June 1: All Fizzle, No Sizzle

Fans used to look forward to this date on the calendar but there won't be any big names released on Tuesday. Plus, we tell you one huge reason why the Packers have bowed out of free agency altogether this year.

June 1.

For diehard, 12-months-a-year football fans, that date needed no explanation.

That was the date when teams could release high-priced veterans while minimizing the immediate salary cap impact. For instance, for a player with three years left on a five-year deal that included a $10 million signing bonus, the remaining prorated amount of that bonus ($6 million; or $2 million for each season remaining) could be spread out over the current salary cap and the next season's cap rather than having the whole amount dumped onto that year's salary cap.

Tuesday, however, will come and go with nary a whimper. By opting out of their agreement with the players union, the teams ushered in an uncapped season. Thus, there's no reason for teams to dump salaries on Tuesday — which means there won't be any big names made available to teams like the Packers, who could use a veteran outside linebacker to at least provide depth.

However, the June 1 date lost its magic long ago for numerous reasons, mainly that most teams have become so adept at managing their salary cap that they can afford to absorb a bad contract or two. Plus, another reason for June 1 cuts — the date of roster bonuses kicking in — disappeared when agents began making those bonuses due in March. Thus, those decisions already have been made.

That means the worst free-agent season since the current model of free agency debuted in 1993 isn't going to get a much-needed kick in the pants.

According to the free agent transactions provided to Packer Report by The Sports Xchange, only 51 unrestricted free agents have changed hands this year. Exactly double that number signed with a new team in the first three weeks of free agency in 2009 alone.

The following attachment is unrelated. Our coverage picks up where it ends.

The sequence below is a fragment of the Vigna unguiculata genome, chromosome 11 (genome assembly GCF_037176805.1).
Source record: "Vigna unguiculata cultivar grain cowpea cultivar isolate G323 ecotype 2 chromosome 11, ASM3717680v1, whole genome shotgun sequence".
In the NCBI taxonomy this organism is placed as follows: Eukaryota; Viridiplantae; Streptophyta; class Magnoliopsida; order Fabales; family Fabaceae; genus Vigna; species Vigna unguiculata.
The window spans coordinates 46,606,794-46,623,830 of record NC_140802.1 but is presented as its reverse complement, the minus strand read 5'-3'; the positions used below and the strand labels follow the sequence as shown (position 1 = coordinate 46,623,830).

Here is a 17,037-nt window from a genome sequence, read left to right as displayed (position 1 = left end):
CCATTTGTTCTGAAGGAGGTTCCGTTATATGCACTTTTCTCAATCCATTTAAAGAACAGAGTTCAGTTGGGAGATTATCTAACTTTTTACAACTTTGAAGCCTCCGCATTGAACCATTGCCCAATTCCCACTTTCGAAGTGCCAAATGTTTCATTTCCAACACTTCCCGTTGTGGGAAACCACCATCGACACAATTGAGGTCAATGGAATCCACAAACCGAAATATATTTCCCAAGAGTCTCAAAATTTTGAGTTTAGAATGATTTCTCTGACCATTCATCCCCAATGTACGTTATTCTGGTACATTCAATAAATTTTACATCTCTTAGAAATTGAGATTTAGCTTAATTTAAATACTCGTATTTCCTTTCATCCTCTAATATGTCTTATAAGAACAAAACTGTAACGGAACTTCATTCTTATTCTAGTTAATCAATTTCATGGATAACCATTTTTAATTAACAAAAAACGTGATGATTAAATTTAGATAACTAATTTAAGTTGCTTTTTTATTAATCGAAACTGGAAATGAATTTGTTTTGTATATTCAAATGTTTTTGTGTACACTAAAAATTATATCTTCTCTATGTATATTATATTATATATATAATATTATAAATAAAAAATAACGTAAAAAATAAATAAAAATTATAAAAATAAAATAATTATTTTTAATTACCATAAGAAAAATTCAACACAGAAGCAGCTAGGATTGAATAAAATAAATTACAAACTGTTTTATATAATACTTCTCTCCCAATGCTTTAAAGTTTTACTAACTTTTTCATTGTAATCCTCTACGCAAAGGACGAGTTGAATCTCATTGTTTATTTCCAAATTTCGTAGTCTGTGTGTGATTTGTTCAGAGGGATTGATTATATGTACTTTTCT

The Packers, of course, haven't signed a free agent. Don't expect that to change now. That's because the Packers would lose out on gaining a valuable compensatory draft pick after losing Aaron Kampman to Jacksonville.

Based on salary (four years, $26 million, including $11 million guaranteed) and possible production, the Packers might bag a third-round compensatory pick for losing Kampman. But if they sign a true unrestricted free agent, the Packers would not get a compensatory pick because the number of lost free agents (one) would equal the number of signed free agents (one).

That rule does not apply to a "street" free agent like Thomas, who was released and was not made available due to an expired contract. Unfortunately for the Packers, there aren't many good "street" free agents available, and there won't be any quality players added to that list on Tuesday.

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Bill Huber is publisher of Packer Report magazine and PackerReport.com and has written for Packer Report since 1997. E-mail him at packwriter2002@yahoo.com, or leave him a question in Packer Report's subscribers-only Packers Pro Club forum. Find Bill on Twitter at twitter.com/packerreport and Facebook under Bill Huber.

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